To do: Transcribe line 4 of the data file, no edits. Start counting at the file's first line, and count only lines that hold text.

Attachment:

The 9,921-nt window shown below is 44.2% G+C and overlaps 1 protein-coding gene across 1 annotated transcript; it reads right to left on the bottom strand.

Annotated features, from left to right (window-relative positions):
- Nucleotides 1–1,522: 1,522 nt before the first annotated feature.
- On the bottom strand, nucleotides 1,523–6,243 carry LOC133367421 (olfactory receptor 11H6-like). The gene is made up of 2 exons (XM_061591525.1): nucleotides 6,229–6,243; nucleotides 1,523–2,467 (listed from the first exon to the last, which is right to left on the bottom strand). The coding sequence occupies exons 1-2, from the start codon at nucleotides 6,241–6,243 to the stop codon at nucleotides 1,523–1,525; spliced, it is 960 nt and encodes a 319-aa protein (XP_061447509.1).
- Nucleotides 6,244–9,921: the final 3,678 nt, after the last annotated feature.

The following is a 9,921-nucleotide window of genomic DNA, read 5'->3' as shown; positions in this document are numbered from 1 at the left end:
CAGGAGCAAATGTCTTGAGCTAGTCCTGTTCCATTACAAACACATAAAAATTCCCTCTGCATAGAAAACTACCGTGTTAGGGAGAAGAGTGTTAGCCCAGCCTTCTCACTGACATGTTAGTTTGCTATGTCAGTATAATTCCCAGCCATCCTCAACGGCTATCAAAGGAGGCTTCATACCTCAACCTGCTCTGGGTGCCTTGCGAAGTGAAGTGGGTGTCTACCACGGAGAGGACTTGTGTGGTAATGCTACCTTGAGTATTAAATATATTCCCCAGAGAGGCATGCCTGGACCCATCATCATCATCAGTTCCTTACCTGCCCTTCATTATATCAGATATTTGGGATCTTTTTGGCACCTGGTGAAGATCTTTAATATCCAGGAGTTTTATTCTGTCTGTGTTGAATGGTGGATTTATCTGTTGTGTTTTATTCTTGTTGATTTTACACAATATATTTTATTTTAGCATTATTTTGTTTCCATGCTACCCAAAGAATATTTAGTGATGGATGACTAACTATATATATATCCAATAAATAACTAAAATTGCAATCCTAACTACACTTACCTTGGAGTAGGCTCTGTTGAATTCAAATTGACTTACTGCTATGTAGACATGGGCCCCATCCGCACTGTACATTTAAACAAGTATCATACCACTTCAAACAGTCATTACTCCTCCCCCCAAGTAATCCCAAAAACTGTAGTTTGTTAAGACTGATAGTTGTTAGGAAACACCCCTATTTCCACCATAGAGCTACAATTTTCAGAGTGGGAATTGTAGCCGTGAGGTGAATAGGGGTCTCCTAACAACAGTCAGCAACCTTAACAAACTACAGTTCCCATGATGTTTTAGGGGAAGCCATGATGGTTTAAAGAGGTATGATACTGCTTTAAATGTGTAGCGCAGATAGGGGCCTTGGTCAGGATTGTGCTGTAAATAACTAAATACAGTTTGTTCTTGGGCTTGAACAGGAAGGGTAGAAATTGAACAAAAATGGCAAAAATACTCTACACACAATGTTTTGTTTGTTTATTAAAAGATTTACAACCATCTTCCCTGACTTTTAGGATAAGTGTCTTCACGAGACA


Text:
- On the bottom strand, nucleotides 1,523–6,243 carry LOC133367421 (olfactory receptor 11H6-like). The gene is made up of 2 exons (XM_061591525.1): nucleotides 6,229–6,243; nucleotides 1,523–2,467 (listed from the first exon to the last, which is right to left on the bottom strand). The coding sequence occupies exons 1-2, from the start codon at nucleotides 6,241–6,243 to the stop codon at nucleotides 1,523–1,525; spliced, it is 960 nt and encodes a 319-aa protein (XP_061447509.1).